Published: November 07, 2009
Washington – “We are disappointed by the passage of a House bill that we cannot support. The House legislation contains many provisions that will threaten the coverage that 177 million Americans currently have through the employer-based system. Not only does it establish a government-run health plan, but it includes a “play or pay” mandate for employers that would limit the flexibility employers have to develop innovative plans for our employees.
“In addition, the bill fails to meet the bipartisan goal of controlling costs. To get health care reform right, we need to bend the cost curve for all Americans. The government-run plan would just shift costs to employers: first, by shrinking and unbalancing the pool of individuals covered by private insurance and second, by reimbursing providers at a sub-market rate. This won’t just hurt businesses, it will hurt the millions of workers who have coverage through their employers.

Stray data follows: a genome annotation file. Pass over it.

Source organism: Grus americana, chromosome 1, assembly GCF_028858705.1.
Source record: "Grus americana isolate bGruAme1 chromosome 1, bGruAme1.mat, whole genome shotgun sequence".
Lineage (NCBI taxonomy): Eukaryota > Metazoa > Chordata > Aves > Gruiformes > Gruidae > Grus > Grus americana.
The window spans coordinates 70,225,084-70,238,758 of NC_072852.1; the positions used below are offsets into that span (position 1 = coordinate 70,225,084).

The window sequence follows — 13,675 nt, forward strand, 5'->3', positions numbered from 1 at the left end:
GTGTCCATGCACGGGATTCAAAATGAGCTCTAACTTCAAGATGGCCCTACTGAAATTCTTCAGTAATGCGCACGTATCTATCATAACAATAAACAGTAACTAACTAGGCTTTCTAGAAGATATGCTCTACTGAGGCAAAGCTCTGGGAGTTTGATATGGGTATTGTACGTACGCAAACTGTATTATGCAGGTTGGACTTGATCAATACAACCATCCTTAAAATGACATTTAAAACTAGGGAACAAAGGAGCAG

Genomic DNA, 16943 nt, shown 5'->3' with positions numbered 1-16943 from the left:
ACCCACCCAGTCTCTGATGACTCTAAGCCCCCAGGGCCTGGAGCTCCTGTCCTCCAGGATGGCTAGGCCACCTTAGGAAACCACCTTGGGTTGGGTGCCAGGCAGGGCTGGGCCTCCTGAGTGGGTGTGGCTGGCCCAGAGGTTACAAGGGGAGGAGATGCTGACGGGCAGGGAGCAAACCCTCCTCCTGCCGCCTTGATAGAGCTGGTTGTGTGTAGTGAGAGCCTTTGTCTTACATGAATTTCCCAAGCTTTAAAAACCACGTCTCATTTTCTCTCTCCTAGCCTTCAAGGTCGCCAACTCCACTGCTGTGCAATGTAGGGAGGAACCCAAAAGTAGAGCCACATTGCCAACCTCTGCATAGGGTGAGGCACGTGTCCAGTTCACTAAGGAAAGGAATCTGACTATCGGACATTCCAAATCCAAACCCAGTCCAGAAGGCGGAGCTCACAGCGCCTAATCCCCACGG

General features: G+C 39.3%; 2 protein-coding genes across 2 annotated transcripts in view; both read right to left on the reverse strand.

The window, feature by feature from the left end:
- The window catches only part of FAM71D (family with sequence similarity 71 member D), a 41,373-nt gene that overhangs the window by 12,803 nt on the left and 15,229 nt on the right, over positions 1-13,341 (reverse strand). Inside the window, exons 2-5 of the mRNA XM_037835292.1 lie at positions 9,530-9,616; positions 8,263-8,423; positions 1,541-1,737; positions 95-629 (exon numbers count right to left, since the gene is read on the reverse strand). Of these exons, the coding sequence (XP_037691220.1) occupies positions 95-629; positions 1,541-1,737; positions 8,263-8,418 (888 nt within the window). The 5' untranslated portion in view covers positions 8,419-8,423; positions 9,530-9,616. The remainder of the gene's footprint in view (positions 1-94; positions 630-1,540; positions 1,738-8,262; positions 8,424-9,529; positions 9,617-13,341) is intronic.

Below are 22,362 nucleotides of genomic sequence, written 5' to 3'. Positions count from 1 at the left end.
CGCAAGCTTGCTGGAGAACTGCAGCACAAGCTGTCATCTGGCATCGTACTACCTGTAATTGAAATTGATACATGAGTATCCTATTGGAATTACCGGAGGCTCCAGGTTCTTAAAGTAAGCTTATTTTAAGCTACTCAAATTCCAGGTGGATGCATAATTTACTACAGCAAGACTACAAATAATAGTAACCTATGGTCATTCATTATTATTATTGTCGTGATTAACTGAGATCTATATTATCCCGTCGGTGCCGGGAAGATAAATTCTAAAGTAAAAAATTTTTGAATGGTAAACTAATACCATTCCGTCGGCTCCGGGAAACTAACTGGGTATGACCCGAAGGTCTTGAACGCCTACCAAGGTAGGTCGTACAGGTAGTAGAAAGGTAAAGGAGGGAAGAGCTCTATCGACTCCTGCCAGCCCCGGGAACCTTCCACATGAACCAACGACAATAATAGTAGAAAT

“We need to work together to preserve the best of America’s health care system – including employer-sponsored coverage – while expanding those benefits to all Americans and reducing costs. We urge Congress to keep this in mind as they reconcile the House and Senate bills, and ask them to create an open, all-inclusive market for health insurance.
“We remain committed to working with Congress and the White House to get health care reform done and get it done right,” said John J. Castellani, President of Business Roundtable.
Business Roundtable is an association of chief executive officers of leading U.S. companies with nearly $6 trillion in annual revenues and more than 12 million employees. Member companies comprise nearly a third of the total value of the U.S. stock markets and pay more than 60 percent of all corporate income taxes paid to the federal government. Annually, they pay more than $167 billion in dividends to shareholders and the economy.
Business Roundtable companies give more than $7 billion a year in combined charitable contributions, representing nearly 60 percent of total corporate giving. They are technology innovation leaders, with more than $111 billion in annual research and development spending – nearly half of all total private R&D spending in the U.S.